Mill hill chapel was designed by Bowman and Crowther in 1848. The chapel that stands on the site today replaced an earlier church that was built in 1672 after the declaration of indulgence allowed non conformists to practice their religion in public. It was formerly a Presbyterian church which opened its door to its congregation in 1674. The cost of the building was £400 which was raised by propriety shares. In 1767 the trustee's appointed Joseph Priestly the minister. Joseph was a scientist and the discoverer of oxygen. He stayed as minister until 1773. Whilst in Leeds he wrote thirty books and founded the leeds library, which is the oldest surviving public subscription library in England. The new chapel was opened on 27th December 1848 and cost £7,300 to build.
I briefly visited the museum when if first opened. The museum has several galleries such as the:
The 'World View', Out of Africa, Life on Earth, Ancient Worlds, Leeds Collectors and 'The Leeds Story'.
The highlight of my visit was visiting 'The Leeds Arena' where you can walk on the giant map of Leeds and learn about the different communities and cultures that shape Leeds today. There are interactive podiums dotted on the map and you can watch the films about those who serve in those communities. There is the Leeds Arena balcony that overlooks the map and you can look up at the visuals aids from the ceiling featuring this amazing city with its landmarks and famous connections!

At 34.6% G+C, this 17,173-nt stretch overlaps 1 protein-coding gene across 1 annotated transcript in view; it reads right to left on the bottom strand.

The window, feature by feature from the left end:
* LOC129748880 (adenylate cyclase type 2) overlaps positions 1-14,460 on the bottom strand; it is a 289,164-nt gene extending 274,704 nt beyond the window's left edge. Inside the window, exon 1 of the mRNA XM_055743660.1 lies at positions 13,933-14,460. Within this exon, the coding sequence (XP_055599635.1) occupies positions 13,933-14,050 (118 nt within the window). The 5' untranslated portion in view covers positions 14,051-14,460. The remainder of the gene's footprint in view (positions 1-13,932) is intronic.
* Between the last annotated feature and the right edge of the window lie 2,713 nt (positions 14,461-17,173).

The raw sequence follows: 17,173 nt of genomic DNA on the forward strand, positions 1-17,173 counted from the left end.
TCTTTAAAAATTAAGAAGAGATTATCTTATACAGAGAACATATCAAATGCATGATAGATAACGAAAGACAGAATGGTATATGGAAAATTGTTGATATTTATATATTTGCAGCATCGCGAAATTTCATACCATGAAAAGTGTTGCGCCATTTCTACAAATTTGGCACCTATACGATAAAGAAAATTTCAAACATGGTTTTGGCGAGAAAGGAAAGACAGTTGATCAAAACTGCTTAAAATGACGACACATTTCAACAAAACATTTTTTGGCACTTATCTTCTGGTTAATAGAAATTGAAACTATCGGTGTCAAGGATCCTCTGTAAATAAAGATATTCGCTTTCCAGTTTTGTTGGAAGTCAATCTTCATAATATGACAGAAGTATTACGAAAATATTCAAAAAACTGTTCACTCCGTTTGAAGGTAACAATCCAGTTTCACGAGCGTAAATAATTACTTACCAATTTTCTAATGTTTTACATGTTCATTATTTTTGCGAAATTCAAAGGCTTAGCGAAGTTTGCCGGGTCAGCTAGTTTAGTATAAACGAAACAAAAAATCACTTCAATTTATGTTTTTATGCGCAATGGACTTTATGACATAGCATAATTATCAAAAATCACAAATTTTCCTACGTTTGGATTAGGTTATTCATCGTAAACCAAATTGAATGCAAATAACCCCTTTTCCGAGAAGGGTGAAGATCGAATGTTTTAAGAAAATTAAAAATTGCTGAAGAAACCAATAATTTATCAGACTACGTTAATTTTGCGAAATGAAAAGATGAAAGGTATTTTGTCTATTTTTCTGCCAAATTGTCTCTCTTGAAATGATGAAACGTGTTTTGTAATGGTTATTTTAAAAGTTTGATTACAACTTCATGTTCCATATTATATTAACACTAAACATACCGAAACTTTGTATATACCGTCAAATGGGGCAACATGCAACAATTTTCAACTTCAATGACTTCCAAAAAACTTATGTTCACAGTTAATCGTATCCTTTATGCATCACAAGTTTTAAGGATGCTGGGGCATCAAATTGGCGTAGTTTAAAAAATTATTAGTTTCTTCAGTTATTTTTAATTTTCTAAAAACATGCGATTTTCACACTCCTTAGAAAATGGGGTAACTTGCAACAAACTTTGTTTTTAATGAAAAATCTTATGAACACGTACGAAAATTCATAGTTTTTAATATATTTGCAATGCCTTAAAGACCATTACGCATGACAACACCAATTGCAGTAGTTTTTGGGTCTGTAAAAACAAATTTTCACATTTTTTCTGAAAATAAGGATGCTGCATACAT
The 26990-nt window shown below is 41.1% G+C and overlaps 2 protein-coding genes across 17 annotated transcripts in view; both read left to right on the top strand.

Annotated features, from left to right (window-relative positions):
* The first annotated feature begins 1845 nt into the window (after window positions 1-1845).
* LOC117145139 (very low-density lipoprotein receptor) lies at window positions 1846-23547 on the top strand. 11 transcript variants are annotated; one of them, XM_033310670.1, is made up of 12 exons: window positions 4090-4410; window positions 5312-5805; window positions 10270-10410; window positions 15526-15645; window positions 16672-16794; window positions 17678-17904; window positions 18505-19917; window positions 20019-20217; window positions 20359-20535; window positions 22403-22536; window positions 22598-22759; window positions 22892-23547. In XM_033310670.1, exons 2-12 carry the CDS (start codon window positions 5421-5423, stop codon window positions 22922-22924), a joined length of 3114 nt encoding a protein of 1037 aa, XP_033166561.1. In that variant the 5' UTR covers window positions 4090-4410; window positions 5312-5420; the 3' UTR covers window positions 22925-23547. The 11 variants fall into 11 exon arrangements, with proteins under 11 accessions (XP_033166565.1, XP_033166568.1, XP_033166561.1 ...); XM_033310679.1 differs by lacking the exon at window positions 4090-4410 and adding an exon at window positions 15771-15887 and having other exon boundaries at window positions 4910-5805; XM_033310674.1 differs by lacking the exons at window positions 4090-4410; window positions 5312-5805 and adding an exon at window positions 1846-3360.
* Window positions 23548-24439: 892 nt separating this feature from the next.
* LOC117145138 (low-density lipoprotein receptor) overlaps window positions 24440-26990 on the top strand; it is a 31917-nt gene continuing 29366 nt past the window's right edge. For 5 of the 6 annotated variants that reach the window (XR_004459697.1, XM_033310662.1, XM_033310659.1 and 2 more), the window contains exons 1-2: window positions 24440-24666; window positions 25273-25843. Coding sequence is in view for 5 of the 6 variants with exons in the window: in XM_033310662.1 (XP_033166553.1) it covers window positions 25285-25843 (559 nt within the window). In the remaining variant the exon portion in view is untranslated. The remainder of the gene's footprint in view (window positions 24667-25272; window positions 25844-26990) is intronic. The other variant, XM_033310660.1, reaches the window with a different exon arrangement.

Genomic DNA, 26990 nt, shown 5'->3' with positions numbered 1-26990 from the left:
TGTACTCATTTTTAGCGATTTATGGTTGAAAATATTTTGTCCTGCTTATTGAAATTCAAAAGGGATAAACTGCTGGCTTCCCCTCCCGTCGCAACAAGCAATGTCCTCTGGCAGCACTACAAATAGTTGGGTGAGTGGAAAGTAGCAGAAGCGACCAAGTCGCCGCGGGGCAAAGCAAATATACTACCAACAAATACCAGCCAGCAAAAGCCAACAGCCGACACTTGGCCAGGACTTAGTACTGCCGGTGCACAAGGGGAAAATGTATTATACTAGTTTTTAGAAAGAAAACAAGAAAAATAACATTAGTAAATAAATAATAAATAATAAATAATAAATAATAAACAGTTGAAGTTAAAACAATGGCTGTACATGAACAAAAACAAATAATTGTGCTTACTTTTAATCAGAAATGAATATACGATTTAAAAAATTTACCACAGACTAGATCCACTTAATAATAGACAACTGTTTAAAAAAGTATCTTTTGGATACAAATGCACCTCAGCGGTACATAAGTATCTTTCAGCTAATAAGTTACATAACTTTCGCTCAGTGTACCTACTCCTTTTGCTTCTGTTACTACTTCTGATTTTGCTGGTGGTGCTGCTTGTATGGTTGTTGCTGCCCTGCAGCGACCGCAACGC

On my second visit to the museum (February 2012) I visited galleries where I hadn't previously visited. I particularly enjoyed The Leeds Story where I learnt about Leeds from the first human settlers, through the Roman and Medieval, and to the rise of the woollen cloth industry and the Industrial Revolution and eventually Leeds today!
There is a cafe and gift shop at the museum. I haven't yet visited the cafe or the shop but sure plan to on a future visit!
No trip to Leeds would be complete without a visit to the ROYAL ARMOURIES MUSEUM. The Royal Armouries is one of four museums, the other three being The Tower of London, Fort Nelson in Porstmouth...